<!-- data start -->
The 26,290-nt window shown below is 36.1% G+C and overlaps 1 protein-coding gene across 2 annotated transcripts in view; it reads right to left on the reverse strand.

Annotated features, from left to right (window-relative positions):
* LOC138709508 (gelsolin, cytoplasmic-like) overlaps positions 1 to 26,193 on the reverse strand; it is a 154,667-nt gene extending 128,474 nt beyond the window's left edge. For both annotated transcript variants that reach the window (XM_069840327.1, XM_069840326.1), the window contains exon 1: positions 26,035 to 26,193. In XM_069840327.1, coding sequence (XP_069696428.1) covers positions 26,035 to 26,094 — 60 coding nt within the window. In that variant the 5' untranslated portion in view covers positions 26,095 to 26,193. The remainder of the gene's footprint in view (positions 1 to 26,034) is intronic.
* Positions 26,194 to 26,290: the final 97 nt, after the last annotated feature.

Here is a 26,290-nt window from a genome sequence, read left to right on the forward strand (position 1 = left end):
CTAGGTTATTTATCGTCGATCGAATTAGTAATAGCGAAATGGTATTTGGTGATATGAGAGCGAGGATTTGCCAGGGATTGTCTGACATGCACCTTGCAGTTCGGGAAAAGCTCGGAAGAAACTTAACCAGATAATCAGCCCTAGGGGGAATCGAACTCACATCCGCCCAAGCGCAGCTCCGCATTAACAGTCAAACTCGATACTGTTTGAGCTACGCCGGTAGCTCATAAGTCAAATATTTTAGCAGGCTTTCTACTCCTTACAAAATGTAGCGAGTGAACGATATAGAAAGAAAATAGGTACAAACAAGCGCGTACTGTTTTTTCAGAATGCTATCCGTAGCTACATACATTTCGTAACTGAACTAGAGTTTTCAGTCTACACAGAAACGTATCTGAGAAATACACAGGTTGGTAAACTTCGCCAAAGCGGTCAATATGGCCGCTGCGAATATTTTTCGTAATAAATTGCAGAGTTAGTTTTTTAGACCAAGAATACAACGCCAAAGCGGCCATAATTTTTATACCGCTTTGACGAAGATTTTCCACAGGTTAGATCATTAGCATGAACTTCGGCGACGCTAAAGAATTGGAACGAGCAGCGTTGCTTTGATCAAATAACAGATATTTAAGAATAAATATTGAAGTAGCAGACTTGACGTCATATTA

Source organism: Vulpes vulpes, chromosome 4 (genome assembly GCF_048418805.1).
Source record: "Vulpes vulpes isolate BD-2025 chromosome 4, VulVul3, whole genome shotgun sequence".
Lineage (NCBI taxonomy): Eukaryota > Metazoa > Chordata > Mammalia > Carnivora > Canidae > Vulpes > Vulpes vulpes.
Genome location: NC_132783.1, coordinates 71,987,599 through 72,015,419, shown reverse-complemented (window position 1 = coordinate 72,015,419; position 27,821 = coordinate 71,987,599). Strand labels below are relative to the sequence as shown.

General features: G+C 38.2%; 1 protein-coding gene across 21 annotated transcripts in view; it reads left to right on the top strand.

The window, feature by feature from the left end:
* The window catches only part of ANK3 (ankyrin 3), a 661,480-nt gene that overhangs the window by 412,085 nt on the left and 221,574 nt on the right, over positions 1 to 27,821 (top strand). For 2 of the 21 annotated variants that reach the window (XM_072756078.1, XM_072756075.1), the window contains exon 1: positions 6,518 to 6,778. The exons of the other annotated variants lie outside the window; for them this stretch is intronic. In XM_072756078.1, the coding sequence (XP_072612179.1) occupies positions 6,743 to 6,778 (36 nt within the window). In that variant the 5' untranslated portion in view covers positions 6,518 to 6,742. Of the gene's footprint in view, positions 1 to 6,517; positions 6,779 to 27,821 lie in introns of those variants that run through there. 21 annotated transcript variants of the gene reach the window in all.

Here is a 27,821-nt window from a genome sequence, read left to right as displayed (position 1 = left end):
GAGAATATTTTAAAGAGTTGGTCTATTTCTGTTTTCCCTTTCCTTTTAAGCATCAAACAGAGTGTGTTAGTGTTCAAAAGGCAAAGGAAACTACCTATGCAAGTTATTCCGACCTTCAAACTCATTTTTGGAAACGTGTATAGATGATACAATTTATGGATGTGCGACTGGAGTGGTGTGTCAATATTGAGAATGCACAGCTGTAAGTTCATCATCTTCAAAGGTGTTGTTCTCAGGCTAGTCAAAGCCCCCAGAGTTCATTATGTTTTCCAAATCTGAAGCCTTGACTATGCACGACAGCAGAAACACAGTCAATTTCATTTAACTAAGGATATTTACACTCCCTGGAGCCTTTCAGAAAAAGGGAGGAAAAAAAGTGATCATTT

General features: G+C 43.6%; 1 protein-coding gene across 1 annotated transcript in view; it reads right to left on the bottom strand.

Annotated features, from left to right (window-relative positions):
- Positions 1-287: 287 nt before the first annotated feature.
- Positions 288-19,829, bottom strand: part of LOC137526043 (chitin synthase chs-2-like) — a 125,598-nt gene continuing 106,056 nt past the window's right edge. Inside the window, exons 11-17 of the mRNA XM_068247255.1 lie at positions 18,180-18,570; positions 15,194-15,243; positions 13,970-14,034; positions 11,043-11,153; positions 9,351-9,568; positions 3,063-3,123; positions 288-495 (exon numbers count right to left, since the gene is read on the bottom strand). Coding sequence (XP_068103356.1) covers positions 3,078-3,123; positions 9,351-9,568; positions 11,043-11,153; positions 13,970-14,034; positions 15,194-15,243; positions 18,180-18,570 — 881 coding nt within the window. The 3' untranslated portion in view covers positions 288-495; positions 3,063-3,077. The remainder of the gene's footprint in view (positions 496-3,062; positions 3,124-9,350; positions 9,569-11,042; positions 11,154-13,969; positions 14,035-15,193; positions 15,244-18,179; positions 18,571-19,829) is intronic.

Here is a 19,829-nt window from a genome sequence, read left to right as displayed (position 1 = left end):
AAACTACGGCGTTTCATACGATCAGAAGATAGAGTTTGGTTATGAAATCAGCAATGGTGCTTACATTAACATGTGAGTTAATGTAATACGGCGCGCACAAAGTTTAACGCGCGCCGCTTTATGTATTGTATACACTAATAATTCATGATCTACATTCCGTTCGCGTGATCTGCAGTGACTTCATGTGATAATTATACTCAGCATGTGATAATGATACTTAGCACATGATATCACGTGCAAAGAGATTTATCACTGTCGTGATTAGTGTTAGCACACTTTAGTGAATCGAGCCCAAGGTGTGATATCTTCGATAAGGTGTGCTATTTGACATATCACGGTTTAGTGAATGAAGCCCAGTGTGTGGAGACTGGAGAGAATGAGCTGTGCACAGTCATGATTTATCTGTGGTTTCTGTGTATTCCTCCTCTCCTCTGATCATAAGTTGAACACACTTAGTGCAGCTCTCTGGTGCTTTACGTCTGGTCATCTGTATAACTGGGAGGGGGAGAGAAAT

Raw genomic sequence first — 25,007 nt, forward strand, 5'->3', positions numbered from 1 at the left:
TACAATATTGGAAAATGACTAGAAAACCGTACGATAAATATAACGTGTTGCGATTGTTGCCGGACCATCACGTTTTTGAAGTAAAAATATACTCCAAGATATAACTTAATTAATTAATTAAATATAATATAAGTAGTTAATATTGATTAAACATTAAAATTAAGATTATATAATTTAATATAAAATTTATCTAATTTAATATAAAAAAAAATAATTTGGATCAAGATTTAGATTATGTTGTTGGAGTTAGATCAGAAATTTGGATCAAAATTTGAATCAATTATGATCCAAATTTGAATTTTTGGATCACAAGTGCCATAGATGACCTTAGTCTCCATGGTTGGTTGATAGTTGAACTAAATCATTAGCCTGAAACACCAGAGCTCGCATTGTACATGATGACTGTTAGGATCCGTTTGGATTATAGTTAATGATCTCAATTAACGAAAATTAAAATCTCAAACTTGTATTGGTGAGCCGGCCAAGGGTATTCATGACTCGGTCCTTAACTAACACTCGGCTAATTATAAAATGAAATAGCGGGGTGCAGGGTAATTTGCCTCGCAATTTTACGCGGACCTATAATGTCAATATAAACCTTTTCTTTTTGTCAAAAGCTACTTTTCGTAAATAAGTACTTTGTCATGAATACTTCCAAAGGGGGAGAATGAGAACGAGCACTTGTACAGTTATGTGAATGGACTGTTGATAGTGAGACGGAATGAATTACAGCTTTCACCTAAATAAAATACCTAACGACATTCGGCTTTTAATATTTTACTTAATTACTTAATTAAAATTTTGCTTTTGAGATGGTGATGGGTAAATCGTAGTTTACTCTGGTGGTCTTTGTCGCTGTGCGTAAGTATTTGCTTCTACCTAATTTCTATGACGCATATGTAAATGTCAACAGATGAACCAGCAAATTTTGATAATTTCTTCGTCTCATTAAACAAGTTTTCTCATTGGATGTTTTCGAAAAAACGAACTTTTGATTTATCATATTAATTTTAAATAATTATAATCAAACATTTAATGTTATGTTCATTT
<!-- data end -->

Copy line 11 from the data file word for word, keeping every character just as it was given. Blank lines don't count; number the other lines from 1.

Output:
General features: G+C 38.2%; 1 protein-coding gene across 21 annotated transcripts in view; it reads left to right on the top strand.